Your data, your say – understanding the General Data Protection Regulation

The EU assures us that individuals’ rights are the heart of the new General Data Protection Regulation (GDPR).

So what does GDPR mean for consumers?

As organisations of all sizes gradually get to grips with the changes to data protection legislation, at the core of any policy reviews will be how best to manage our personal details.

Those who control and process data will have increased accountability from May 2018 for how, where and why information about individuals is being stored and used.

There are some significant changes to the 1998 Data Protection Act – essentially greater levels of transparency from the controllers and processors of your personal details.

In addition to this, your information must be presented in an accessible and easy-to-understand format.

The key differences between the Data Protection Act 1998 and the General Data Protection Regulation 2018 are:

Data Protection Act (DPA) 1998 General Data Protection Regulation (GDPR) 2018
Time limit to comply with requests to access  your data40 days1 month
Cost to access your data£10.00Free (in most cases)
The nature of consentNegative opt out (e.g. tick here if you don’t wish to…)Explicit consent must be given (unless another legal basis for processing exists)
Geographical impactOnly applies to UKApplies to EU and any global organisation which holds the data of an EU citizen
Children’s data (likely to mean anyone under the age of 13)Consent required but less explicitExplicit consent must be provided by parent or guardian of child
Your right to data removalNo legal requirement to delete data’Right to Erasure’ of all data held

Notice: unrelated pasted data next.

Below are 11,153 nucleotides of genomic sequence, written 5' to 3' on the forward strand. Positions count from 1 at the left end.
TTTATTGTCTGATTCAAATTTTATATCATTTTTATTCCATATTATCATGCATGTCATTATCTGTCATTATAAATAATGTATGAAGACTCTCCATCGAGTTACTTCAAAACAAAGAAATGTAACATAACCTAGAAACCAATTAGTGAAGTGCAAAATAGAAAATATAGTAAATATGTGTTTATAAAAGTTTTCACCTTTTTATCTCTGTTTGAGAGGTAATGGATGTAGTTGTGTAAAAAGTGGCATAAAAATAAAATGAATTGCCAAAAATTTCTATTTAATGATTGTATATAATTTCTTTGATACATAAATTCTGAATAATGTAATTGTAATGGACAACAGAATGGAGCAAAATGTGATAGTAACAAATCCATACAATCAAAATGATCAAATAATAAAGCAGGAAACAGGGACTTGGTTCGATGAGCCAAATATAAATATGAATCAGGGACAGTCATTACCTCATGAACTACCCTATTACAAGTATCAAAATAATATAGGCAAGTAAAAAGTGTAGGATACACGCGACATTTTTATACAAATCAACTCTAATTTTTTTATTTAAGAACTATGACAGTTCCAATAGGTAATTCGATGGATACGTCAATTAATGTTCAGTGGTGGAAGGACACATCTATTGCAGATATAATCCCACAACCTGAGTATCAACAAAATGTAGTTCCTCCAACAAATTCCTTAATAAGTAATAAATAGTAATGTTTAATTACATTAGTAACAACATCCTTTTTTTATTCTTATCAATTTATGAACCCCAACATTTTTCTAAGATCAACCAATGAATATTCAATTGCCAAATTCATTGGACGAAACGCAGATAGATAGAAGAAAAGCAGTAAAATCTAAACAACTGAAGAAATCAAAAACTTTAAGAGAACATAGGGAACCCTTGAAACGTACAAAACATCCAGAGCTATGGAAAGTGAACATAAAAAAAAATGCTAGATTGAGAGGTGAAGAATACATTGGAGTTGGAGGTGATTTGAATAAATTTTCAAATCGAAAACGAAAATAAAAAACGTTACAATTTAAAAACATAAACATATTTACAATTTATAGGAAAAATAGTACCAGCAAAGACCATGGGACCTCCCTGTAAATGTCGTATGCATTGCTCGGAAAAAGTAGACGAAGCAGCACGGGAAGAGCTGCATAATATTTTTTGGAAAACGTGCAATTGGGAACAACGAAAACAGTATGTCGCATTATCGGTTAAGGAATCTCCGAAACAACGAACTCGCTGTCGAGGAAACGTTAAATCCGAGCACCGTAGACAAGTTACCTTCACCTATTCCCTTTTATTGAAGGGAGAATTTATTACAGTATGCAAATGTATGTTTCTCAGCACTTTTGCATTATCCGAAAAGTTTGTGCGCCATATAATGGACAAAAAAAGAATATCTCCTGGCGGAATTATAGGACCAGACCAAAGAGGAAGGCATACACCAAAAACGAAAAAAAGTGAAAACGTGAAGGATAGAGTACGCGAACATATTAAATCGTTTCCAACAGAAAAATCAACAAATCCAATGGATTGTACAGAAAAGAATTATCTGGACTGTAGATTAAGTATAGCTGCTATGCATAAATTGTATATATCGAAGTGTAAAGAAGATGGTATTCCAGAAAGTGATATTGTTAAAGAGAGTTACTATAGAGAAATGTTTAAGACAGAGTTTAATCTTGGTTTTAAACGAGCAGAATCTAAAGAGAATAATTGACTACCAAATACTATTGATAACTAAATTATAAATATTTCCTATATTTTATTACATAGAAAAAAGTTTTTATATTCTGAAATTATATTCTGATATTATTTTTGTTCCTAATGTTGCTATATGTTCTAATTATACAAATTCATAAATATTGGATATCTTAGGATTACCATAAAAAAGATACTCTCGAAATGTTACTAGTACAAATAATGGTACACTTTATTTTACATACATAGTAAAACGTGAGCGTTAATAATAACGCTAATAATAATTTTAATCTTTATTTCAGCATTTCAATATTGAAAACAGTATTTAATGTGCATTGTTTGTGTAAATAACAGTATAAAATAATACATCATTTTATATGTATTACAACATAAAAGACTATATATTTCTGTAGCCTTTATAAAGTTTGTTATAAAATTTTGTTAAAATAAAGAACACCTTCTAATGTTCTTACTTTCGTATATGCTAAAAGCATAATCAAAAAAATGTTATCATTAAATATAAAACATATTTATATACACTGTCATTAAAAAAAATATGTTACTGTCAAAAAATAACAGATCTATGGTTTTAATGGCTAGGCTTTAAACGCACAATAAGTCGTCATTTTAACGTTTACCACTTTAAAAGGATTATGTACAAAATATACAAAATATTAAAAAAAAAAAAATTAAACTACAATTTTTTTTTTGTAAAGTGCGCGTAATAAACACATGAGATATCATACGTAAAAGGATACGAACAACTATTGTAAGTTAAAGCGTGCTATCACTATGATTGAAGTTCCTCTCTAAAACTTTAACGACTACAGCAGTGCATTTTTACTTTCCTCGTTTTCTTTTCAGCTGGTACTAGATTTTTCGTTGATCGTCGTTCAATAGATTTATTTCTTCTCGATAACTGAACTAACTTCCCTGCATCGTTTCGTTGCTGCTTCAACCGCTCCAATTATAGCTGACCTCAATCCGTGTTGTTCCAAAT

Privacy Impact AssessmentsNot compulsory Compulsory to ensure organisations understand the potential risks to customers’ data
Privacy Notices (see below) Outlines the rights of customersClear and explicit details which must be provided before collecting personal data

GDPR Privacy Notices

Privacy Notices, the information issued to consumers by organisations about your rights, have some important revisions to the 1998 Data Protection Act.

Organisations will need to include, among others, the following in their Privacy Notices:

  • Why your data is being collected and processed
  • Your right to object to your data being used
  • Your right to restrict use of your data
  • The legal reasons for processing and by whom it will be used
  • How long they plan to store your data
  • Your right to withdraw consent
  • Notification if your data is to be transferred outside the European Economic Area
  • Your right to data portability (ie. your right to move data between organisations)

Overall, EU citizens will have greater control over their personal data. The regulations were developed to harmonise laws across member states and make individuals’ access to their data easier. Whether this will prove to be the case, remains to be seen. And although Britain is in the process of negotiating its departure from the EU, for the foreseeable future, Britain will be subject to the GDPR.